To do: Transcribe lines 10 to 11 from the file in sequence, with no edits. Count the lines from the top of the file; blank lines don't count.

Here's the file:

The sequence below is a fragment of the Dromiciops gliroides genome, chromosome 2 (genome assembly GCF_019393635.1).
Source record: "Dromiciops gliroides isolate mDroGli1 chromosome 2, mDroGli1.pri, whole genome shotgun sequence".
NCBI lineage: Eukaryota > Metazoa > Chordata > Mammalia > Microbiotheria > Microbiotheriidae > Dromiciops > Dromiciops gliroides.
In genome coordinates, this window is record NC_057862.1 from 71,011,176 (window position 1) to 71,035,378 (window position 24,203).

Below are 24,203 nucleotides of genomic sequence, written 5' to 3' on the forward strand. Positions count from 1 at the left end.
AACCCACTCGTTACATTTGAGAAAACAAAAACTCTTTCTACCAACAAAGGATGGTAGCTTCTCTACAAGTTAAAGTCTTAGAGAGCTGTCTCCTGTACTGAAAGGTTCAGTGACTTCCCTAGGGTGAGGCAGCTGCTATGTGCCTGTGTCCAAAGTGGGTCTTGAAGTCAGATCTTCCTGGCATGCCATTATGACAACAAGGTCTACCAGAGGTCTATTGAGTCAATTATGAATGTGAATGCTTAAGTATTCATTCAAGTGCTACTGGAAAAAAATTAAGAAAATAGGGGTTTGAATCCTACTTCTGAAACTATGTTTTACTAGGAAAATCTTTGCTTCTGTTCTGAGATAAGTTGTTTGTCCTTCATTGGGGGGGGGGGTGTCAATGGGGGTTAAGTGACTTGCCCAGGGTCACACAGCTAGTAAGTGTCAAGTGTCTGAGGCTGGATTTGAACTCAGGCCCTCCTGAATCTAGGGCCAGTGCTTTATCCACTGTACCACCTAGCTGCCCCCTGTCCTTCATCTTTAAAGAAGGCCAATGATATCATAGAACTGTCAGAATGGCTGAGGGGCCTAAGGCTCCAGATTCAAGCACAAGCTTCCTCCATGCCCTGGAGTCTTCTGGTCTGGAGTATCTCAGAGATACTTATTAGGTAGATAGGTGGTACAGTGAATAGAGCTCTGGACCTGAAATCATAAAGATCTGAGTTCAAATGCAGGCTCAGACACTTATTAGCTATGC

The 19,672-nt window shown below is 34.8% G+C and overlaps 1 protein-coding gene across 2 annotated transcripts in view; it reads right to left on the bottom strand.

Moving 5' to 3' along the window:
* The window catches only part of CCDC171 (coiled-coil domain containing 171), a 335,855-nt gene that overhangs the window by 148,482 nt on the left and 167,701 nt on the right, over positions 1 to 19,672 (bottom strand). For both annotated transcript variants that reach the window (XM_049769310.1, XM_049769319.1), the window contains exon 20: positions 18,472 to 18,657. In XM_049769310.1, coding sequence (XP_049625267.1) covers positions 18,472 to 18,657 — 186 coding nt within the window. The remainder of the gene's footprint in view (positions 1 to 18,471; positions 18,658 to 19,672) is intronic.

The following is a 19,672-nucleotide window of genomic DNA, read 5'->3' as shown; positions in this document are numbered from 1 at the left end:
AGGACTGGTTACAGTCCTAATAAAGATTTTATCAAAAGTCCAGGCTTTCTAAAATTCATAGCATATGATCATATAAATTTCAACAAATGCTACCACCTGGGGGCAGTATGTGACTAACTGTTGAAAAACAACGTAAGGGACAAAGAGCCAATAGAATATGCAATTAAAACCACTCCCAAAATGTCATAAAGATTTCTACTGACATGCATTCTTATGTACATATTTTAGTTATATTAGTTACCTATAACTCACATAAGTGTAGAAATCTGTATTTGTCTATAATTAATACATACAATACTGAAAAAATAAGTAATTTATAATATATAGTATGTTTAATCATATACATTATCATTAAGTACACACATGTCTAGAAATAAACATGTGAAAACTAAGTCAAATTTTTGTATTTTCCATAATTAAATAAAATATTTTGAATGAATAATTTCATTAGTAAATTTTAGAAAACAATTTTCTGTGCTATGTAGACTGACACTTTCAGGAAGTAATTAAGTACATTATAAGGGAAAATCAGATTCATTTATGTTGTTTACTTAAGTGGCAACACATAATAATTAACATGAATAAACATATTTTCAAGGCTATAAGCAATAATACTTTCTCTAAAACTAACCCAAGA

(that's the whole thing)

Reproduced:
The following is a 19,672-nucleotide window of genomic DNA, read 5'->3' as shown; positions in this document are numbered from 1 at the left end:
AGGACTGGTTACAGTCCTAATAAAGATTTTATCAAAAGTCCAGGCTTTCTAAAATTCATAGCATATGATCATATAAATTTCAACAAATGCTACCACCTGGGGGCAGTATGTGACTAACTGTTGAAAAACAACGTAAGGGACAAAGAGCCAATAGAATATGCAATTAAAACCACTCCCAAAATGTCATAAAGATTTCTACTGACATGCATTCTTATGTACATATTTTAGTTATATTAGTTACCTATAACTCACATAAGTGTAGAAATCTGTATTTGTCTATAATTAATACATACAATACTGAAAAAATAAGTAATTTATAATATATAGTATGTTTAATCATATACATTATCATTAAGTACACACATGTCTAGAAATAAACATGTGAAAACTAAGTCAAATTTTTGTATTTTCCATAATTAAATAAAATATTTTGAATGAATAATTTCATTAGTAAATTTTAGAAAACAATTTTCTGTGCTATGTAGACTGACACTTTCAGGAAGTAATTAAGTACATTATAAGGGAAAATCAGATTCATTTATGTTGTTTACTTAAGTGGCAACACATAATAATTAACATGAATAAACATATTTTCAAGGCTATAAGCAATAATACTTTCTCTAAAACTAACCCAAGA